Diarrhoea is the increased frequency, fluidity or volume of faeces (poo) associated with increased water content. Acute diarrhoea is of short duration and can be self-limiting whilst chronic diarrhoea has been present for longer than three weeks. There can be many causes for diarrhoea and some are more serious than others.
Some cases will be mild and have no impact on the rest of the body. Severe diarrhoea can cause dehydration and pets will require hospitalisation for investigation and treatment. Pets with severe diarrhoea, with or without vomiting or reduced eating and drinking, and those with blood in the diarrhoea should be seen for examination and treatment. Very young animals can become dehydrated rapidly and they should be examined and treated early to prevent the dehydration from becoming severe.
If you are unsure whether your pet needs to be seen today, telephone our staff for advice. Whatever the time of day, our emergency clinics are able to examine your pet and make recommendations for treatment. In some cases, investigation will also be recommended and this may be by means of blood and urine tests, x-rays and/or ultrasound examination of the abdomen. These can all be performed in our clinics and depending on the test results, we will either prescribe appropriate medical therapy, recommend examination and management by our internal medicine specialist or advise surgical treatment.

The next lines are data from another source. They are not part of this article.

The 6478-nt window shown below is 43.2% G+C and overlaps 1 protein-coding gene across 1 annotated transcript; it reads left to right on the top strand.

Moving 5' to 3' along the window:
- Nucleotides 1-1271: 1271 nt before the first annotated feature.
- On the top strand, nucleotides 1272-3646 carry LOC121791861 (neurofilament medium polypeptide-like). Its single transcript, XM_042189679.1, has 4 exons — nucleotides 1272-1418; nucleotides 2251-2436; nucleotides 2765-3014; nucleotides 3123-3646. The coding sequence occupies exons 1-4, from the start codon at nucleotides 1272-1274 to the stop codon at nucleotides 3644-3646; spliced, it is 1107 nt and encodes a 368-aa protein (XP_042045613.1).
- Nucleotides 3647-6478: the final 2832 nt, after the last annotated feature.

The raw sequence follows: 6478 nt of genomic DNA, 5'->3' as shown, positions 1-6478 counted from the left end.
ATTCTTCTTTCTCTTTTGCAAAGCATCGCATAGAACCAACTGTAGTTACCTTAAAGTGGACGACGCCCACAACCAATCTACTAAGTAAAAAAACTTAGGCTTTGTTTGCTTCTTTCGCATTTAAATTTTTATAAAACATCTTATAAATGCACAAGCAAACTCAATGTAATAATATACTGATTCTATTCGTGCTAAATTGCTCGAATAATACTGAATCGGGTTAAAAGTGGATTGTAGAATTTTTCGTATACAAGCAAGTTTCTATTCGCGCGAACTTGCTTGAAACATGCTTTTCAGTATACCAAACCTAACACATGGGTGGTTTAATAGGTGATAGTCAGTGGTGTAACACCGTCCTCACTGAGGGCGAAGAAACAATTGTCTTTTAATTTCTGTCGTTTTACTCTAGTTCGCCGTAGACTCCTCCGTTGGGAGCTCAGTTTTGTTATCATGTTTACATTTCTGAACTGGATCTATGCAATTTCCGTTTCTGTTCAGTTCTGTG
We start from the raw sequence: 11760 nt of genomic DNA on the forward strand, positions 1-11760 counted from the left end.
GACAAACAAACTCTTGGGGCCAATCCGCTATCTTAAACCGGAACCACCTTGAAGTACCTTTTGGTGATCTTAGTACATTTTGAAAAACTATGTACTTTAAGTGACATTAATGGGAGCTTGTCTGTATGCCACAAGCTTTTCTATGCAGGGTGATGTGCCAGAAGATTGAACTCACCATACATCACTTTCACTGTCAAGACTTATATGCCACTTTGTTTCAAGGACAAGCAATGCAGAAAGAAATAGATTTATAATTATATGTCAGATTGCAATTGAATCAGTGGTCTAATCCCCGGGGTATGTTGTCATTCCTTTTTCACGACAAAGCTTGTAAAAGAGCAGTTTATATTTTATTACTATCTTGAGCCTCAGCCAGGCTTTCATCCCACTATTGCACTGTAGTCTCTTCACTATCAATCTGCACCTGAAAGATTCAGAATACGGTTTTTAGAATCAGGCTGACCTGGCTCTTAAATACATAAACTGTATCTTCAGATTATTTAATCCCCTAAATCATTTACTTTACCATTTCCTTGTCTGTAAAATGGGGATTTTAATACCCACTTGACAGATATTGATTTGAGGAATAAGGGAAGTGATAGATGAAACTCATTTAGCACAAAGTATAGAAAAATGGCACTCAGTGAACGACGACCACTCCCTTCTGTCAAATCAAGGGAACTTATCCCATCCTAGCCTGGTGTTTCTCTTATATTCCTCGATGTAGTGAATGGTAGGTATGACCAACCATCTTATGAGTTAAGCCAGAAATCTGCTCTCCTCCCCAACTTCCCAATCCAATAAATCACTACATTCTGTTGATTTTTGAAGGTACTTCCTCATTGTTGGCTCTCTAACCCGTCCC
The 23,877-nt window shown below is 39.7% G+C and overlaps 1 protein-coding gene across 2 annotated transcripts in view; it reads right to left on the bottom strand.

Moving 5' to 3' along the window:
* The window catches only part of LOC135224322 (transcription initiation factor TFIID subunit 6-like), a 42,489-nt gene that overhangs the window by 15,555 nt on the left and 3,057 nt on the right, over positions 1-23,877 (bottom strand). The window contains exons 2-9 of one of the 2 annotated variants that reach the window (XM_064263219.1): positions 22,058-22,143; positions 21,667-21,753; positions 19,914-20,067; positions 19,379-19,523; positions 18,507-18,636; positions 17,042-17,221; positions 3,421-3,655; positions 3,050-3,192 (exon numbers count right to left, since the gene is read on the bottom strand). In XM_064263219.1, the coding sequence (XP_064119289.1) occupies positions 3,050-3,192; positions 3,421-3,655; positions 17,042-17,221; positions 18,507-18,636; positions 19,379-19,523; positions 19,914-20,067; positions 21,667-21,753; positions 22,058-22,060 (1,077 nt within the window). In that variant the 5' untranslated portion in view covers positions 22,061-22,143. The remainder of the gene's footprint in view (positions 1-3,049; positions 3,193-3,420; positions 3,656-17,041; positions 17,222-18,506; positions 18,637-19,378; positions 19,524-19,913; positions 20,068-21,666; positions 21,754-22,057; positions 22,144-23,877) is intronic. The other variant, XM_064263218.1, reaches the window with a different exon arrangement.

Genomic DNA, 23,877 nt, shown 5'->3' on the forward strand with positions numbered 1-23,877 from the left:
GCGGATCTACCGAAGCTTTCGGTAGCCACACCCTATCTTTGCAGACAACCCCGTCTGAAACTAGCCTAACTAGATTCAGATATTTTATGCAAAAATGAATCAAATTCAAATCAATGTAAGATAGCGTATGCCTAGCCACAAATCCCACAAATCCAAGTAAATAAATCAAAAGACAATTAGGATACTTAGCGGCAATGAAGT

When diarrhoea is non-responsive to medical treatment or has been intermittent but chronic, the emergency veterinarian or your local general practice will recommend investigation into the underlying cause by the internal medicine specialist. Again this is likely to involve faecal tests, blood and urine tests, x-rays or ultrasound examination of the abdomen, endoscopy and biopsy of the stomach and intestines. In some cases, surgery will either be recommended to complete the diagnostic testing or to treat the cause of the diarrhoea (for example removal of a partial blockage from the intestines).
Treatment recommendations will be made on the basis of the test results. This may involve intravenous fluids if the patient is dehydrated, dietary changes and administration of medications (tablets or liquids to be given by mouth) or surgery.